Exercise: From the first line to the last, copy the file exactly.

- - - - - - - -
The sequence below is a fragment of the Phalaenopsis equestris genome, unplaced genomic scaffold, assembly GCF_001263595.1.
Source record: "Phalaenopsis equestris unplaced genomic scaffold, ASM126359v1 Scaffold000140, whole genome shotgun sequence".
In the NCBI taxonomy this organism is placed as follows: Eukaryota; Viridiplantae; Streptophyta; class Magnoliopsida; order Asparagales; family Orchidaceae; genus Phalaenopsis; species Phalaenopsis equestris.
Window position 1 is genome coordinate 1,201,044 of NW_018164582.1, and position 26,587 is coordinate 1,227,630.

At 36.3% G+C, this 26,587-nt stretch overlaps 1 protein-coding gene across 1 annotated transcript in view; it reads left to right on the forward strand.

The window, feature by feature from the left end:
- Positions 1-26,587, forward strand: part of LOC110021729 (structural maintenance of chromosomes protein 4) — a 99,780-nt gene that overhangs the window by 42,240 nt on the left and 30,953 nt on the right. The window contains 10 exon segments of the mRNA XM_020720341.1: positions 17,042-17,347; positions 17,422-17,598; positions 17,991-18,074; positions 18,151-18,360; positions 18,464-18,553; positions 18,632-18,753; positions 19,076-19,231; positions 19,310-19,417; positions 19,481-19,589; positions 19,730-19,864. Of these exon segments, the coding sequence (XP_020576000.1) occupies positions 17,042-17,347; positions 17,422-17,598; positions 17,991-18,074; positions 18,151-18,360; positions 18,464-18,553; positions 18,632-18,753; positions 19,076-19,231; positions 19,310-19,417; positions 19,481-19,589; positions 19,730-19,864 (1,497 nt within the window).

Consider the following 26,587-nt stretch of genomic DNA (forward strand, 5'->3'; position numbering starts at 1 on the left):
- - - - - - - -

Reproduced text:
The sequence below is a fragment of the Phalaenopsis equestris genome, unplaced genomic scaffold, assembly GCF_001263595.1.
Source record: "Phalaenopsis equestris unplaced genomic scaffold, ASM126359v1 Scaffold000140, whole genome shotgun sequence".
In the NCBI taxonomy this organism is placed as follows: Eukaryota; Viridiplantae; Streptophyta; class Magnoliopsida; order Asparagales; family Orchidaceae; genus Phalaenopsis; species Phalaenopsis equestris.
Window position 1 is genome coordinate 1,201,044 of NW_018164582.1, and position 26,587 is coordinate 1,227,630.

At 36.3% G+C, this 26,587-nt stretch overlaps 1 protein-coding gene across 1 annotated transcript in view; it reads left to right on the forward strand.

The window, feature by feature from the left end:
- Positions 1-26,587, forward strand: part of LOC110021729 (structural maintenance of chromosomes protein 4) — a 99,780-nt gene that overhangs the window by 42,240 nt on the left and 30,953 nt on the right. The window contains 10 exon segments of the mRNA XM_020720341.1: positions 17,042-17,347; positions 17,422-17,598; positions 17,991-18,074; positions 18,151-18,360; positions 18,464-18,553; positions 18,632-18,753; positions 19,076-19,231; positions 19,310-19,417; positions 19,481-19,589; positions 19,730-19,864. Of these exon segments, the coding sequence (XP_020576000.1) occupies positions 17,042-17,347; positions 17,422-17,598; positions 17,991-18,074; positions 18,151-18,360; positions 18,464-18,553; positions 18,632-18,753; positions 19,076-19,231; positions 19,310-19,417; positions 19,481-19,589; positions 19,730-19,864 (1,497 nt within the window).

Consider the following 26,587-nt stretch of genomic DNA (forward strand, 5'->3'; position numbering starts at 1 on the left):